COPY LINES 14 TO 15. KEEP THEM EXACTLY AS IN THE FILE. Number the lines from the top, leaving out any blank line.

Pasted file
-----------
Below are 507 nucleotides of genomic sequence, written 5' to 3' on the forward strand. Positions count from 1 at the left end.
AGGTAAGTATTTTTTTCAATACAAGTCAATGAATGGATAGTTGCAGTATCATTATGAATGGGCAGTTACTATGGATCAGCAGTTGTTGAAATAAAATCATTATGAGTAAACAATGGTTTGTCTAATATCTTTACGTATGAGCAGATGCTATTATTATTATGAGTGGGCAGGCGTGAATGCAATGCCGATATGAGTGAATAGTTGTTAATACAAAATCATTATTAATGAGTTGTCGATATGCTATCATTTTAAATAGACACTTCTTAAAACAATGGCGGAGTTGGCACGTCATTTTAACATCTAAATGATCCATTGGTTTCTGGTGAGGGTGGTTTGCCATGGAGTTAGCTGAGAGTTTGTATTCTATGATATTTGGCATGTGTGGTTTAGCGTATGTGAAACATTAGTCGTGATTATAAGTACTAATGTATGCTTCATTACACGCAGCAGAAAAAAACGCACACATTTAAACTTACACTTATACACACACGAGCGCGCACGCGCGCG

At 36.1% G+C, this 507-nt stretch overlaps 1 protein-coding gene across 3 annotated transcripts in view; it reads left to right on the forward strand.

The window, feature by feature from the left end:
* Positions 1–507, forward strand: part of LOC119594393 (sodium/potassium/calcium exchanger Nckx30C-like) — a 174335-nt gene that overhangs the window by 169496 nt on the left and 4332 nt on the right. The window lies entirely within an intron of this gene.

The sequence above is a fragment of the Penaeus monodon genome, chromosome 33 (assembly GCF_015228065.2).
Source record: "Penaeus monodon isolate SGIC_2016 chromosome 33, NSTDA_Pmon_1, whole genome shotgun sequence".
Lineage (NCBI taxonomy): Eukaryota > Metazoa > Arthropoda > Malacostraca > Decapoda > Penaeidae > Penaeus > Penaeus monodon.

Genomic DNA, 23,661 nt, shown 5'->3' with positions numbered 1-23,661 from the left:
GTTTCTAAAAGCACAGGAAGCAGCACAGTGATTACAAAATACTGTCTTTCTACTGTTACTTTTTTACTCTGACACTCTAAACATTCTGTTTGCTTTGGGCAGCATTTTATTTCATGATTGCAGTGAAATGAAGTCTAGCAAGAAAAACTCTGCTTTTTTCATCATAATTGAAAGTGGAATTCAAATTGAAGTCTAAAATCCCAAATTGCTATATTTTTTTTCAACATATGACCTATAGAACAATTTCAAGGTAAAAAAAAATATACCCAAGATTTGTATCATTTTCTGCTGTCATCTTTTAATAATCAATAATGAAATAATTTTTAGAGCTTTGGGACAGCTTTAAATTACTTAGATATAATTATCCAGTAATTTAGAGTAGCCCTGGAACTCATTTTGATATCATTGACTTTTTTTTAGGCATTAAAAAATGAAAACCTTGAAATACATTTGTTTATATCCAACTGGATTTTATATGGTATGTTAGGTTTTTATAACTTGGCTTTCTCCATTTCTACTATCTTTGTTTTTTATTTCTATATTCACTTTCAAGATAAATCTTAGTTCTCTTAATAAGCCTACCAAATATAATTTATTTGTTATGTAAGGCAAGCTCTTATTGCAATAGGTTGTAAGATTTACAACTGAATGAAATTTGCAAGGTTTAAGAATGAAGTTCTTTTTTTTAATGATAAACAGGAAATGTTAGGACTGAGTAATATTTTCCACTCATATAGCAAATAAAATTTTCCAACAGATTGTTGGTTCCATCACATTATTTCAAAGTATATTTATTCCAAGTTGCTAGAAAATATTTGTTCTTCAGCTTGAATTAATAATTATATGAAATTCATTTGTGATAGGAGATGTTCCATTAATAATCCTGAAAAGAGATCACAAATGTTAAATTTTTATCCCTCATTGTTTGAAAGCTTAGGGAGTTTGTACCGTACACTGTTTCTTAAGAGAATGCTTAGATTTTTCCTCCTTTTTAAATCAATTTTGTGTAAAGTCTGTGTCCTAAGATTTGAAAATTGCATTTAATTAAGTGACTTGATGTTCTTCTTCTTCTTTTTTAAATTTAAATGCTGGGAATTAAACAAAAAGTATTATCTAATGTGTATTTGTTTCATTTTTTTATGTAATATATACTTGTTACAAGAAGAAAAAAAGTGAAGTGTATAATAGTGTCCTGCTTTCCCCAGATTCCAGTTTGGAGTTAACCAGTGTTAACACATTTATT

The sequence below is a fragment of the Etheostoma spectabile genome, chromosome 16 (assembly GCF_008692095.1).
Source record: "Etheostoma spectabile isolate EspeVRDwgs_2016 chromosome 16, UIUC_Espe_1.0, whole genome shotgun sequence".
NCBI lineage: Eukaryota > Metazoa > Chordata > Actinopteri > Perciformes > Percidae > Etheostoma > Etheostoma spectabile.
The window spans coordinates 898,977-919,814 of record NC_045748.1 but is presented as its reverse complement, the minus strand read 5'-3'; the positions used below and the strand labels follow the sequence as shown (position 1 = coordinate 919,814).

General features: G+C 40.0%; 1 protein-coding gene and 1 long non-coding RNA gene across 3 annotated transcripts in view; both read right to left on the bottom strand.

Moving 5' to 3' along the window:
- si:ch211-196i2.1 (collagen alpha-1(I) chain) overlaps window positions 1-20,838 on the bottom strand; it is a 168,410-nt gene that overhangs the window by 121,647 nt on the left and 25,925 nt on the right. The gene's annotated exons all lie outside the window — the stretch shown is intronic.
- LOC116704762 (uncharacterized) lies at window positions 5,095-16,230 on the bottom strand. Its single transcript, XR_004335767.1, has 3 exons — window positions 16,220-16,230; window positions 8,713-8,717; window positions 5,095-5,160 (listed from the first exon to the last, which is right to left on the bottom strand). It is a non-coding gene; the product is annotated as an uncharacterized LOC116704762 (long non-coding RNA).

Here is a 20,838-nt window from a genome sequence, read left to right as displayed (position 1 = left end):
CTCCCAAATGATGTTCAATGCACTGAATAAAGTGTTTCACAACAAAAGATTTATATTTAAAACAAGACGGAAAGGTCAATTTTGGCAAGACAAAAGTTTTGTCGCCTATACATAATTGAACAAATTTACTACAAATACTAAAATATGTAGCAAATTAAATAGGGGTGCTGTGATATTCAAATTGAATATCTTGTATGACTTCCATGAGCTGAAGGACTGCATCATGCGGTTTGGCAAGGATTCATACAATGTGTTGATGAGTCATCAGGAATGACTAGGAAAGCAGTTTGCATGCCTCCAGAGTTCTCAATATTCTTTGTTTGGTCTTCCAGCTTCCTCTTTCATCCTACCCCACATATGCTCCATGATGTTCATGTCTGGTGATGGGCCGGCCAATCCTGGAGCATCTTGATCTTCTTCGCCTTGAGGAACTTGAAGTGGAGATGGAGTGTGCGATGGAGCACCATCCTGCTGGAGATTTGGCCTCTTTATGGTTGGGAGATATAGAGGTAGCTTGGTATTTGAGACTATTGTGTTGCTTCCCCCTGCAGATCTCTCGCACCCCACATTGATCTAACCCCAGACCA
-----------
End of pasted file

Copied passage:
The window spans coordinates 898,977-919,814 of record NC_045748.1 but is presented as its reverse complement, the minus strand read 5'-3'; the positions used below and the strand labels follow the sequence as shown (position 1 = coordinate 919,814).

General features: G+C 40.0%; 1 protein-coding gene and 1 long non-coding RNA gene across 3 annotated transcripts in view; both read right to left on the bottom strand.